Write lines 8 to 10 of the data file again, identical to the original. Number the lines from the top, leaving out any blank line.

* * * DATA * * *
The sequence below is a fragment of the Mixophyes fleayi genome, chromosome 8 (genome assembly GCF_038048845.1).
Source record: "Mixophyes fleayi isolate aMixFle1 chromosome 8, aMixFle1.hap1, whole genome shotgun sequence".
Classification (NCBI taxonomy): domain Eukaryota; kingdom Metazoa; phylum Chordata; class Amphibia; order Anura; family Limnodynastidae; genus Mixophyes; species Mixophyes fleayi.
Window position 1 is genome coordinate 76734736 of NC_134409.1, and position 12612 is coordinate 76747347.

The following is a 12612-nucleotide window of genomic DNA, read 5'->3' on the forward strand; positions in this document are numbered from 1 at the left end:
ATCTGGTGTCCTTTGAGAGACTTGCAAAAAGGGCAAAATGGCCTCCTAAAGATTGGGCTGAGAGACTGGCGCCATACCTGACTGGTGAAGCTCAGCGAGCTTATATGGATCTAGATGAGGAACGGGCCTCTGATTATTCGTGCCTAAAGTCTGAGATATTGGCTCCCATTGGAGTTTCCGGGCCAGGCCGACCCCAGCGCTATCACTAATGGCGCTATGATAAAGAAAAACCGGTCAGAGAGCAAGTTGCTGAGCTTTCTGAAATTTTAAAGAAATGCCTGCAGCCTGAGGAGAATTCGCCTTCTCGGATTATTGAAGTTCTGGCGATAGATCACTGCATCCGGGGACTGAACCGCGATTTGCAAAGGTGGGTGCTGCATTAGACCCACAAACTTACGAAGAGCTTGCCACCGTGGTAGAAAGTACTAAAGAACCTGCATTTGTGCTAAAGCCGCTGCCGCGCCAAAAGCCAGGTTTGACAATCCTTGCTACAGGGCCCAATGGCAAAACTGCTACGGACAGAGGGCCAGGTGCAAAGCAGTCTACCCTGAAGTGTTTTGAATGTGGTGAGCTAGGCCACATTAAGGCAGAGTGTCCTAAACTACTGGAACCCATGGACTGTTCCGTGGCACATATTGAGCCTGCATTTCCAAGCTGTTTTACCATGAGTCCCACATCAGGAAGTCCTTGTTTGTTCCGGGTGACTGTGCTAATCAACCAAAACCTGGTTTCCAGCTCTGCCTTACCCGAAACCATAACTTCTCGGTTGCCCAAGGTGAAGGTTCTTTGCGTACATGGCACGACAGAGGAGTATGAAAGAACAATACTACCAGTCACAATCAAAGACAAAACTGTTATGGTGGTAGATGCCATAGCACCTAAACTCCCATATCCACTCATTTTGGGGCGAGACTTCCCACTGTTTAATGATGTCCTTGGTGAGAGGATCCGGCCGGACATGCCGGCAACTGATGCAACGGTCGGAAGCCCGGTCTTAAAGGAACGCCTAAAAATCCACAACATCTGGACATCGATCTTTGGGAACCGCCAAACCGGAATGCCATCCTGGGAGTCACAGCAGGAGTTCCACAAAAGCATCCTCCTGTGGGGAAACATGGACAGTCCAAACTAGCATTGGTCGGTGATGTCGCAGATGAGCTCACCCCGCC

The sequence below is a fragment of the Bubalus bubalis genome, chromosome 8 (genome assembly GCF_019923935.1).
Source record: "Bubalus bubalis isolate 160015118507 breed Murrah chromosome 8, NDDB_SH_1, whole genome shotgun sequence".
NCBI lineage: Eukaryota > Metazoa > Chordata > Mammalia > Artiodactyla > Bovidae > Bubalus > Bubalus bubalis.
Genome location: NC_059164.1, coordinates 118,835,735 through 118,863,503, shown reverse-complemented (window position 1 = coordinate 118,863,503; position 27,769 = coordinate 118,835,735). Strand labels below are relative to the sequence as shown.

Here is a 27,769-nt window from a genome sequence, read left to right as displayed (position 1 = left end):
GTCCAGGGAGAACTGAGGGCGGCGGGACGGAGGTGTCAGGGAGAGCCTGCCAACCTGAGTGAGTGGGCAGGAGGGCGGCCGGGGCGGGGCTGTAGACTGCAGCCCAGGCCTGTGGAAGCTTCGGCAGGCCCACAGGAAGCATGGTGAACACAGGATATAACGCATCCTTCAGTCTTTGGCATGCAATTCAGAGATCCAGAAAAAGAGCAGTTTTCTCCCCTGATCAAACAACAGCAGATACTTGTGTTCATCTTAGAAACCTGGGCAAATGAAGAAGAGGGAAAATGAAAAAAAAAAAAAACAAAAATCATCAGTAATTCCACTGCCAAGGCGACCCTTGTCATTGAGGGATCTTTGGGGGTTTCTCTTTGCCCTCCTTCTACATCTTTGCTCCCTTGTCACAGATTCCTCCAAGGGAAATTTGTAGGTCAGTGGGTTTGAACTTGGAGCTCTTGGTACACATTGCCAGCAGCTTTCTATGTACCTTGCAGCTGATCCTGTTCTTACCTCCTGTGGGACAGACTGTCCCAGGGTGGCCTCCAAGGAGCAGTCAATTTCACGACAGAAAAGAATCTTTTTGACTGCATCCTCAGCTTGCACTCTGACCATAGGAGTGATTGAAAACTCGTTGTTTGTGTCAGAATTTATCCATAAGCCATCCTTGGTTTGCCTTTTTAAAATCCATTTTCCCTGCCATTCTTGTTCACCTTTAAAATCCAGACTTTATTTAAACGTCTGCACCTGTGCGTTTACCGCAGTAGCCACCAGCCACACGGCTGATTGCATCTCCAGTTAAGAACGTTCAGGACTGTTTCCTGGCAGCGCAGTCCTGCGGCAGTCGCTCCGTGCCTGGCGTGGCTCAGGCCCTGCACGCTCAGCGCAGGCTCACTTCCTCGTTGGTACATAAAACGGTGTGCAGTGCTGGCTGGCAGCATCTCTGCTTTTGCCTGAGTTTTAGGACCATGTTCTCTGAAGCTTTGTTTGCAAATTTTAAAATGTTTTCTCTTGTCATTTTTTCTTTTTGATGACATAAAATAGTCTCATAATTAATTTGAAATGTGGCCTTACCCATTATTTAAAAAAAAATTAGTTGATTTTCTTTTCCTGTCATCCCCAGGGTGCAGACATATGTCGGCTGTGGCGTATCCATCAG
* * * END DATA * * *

Source record: "Bubalus bubalis isolate 160015118507 breed Murrah chromosome 8, NDDB_SH_1, whole genome shotgun sequence".
NCBI lineage: Eukaryota > Metazoa > Chordata > Mammalia > Artiodactyla > Bovidae > Bubalus > Bubalus bubalis.
Genome location: NC_059164.1, coordinates 118,835,735 through 118,863,503, shown reverse-complemented (window position 1 = coordinate 118,863,503; position 27,769 = coordinate 118,835,735). Strand labels below are relative to the sequence as shown.